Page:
Joe
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Joe

Pete
“I am tailgated, yelled at, passed unsafely, etc,…”
This happens to me every time I drive, because I’m bold enough to strictly obey speed limit laws (and not floor the gas pedal at every green light) where it’s hugely unpopular.
Recommended 0

Ha! Me too. Also happens when yielding to pedestrians or just stopping for them to be courteous.

Dwaine Dibbly
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Dwaine Dibbly

If that guy is salmoning (on Salmon?) I’d rather he was on the sidewalk!

If more people ride on the street, it will have a traffic calming effect and make it safer, right? Either that, or we’ll all get hit & killed. I can’t decide.

John Lascurettes
Guest

It’s sociopathic that they expect an average person (i.e., not a bike wonk) to know what the no-sidewalk-boundaries boundaries are in downtown Portland with exactly zero signage or demarcations of any type whatsoever. It’s particularly tough on tourists – how are they ever to know?

wsbob
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wsbob

“…For anyone who’s been hit by someone riding on the sidewalk, or knows someone who was hit, it’s a very big problem. …” maus/bikeportland

About this, you’re right Jonathan. And not even as extreme as being hit, but having had or hearing about close calls and anxiety in using the sidewalk as a pedestrian, over encounters with people misusing the sidewalks with their bikes.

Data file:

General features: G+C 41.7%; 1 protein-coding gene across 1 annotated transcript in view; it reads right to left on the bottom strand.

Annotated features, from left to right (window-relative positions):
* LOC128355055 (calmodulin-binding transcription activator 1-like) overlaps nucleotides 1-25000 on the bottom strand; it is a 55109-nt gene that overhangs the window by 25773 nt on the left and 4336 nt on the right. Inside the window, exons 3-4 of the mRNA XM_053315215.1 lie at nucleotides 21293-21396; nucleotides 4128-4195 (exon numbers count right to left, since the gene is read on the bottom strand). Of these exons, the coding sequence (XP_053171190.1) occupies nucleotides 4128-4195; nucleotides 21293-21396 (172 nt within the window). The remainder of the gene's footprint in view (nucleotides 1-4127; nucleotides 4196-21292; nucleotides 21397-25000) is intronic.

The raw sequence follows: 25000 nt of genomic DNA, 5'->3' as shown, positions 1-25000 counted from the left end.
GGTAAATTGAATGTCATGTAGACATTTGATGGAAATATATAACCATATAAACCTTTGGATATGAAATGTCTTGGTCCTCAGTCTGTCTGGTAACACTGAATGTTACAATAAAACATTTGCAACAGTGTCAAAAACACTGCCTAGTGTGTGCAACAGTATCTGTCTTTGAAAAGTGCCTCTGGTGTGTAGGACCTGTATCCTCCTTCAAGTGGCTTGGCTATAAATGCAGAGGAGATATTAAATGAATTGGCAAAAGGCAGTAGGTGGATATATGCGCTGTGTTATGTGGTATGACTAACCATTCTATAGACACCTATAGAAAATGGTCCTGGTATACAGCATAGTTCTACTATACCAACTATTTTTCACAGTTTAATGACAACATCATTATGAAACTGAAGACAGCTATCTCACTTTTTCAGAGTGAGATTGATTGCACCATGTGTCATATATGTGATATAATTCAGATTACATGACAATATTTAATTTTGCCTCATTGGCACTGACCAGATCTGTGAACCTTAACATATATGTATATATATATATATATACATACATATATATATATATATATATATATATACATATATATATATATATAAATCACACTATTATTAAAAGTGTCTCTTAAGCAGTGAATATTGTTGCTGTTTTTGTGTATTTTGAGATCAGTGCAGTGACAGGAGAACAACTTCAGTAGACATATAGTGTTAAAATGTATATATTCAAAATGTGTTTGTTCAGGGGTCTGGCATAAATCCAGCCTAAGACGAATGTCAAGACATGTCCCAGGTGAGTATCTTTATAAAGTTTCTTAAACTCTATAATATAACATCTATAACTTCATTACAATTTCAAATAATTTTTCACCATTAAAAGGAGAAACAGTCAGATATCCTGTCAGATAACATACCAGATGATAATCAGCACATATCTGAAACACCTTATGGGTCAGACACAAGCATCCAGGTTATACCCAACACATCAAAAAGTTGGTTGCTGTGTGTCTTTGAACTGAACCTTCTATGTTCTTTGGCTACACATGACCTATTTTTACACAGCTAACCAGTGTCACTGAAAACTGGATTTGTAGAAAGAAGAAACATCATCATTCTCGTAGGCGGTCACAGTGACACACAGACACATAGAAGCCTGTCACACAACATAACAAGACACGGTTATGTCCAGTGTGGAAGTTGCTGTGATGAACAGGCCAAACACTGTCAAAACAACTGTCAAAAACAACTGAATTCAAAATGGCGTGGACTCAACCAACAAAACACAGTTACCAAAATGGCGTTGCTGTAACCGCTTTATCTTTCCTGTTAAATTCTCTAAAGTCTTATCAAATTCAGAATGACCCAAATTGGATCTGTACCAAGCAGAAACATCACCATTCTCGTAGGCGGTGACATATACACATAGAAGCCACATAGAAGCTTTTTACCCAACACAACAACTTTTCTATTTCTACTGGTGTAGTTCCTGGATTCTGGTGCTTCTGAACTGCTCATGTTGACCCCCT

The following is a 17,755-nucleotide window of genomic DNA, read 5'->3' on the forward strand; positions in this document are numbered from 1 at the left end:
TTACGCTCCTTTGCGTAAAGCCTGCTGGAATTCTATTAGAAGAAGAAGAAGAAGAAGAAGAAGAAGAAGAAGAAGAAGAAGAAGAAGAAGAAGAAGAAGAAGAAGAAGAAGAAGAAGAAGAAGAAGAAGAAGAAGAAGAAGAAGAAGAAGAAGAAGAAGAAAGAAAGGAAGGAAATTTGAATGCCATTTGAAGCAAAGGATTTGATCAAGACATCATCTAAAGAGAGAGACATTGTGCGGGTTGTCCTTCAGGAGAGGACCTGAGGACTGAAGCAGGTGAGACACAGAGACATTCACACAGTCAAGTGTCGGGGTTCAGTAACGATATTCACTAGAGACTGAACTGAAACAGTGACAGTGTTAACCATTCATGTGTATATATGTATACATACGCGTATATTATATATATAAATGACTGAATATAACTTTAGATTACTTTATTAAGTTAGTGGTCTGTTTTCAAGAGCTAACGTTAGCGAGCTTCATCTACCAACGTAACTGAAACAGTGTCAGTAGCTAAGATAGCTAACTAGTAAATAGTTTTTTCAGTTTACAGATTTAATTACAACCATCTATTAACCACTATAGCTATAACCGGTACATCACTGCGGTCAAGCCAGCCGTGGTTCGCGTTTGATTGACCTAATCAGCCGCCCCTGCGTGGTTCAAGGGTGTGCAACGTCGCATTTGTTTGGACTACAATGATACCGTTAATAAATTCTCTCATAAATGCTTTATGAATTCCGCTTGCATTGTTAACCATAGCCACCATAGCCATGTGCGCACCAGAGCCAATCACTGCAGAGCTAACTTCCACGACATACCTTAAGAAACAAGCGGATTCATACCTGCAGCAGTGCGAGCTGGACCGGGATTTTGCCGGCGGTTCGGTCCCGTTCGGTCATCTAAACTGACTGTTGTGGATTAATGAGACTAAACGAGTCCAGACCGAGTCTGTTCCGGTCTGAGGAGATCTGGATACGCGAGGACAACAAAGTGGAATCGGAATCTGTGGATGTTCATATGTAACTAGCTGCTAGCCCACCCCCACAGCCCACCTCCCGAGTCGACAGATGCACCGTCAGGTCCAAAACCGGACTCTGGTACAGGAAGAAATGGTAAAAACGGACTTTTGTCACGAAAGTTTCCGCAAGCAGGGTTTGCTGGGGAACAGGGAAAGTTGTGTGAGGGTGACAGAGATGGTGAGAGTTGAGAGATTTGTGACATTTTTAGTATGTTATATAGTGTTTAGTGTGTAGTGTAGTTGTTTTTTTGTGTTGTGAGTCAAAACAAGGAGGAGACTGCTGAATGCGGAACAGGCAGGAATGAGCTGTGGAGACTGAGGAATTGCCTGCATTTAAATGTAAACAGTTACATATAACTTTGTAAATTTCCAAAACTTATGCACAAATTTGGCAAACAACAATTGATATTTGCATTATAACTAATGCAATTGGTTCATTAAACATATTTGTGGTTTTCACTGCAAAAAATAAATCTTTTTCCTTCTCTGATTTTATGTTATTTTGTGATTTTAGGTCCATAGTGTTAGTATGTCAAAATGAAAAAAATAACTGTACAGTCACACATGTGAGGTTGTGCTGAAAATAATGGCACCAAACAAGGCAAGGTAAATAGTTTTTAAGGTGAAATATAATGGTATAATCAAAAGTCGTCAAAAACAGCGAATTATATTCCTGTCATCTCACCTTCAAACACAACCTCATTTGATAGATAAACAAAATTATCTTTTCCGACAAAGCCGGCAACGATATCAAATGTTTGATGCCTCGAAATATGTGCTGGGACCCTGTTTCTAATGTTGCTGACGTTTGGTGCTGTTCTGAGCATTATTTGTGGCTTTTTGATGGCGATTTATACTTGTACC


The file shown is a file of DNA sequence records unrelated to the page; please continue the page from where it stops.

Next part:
Given many people’s woeful lack of good judgment, it makes very good sense for the city to have some of its busier sidewalks bike free.

q`Tzal
Guest
q`Tzal

If the PPD expects this “no bicycle riding on sidewalks” law to be obeyed the boundaries need to be labeled, both with actual MUTCD standard street signs AND paint on the sidewalks themselves delineating every square inch of the boundary.

Signs are easy, cheap and quick to install. The painted boundary on the sidewalks needs to include a big red line.

I’m thinking something IKEA would come up with: red line on the prohibited side of the boundary with a bike symbol in the standard red circle with a crossbar, green on the other side with a green circle and a smiling bicycle stick figure. Attached to this line out of sidewalk traffic needs to be one of the official MUTCD signs explaining everything in plain English y Español.

I don’t agree with our unilateral ban on sidewalk riding but if a government intends to enforce vehicular laws on bicycles they need to put the same effort in to communication with bicycle users as they do automobile user. The current paradigm of “I heard from a friend” is not effective communication of a law nor is it fair to otherwise law abiding citizens.

Kevin Wagoner
Guest
Kevin Wagoner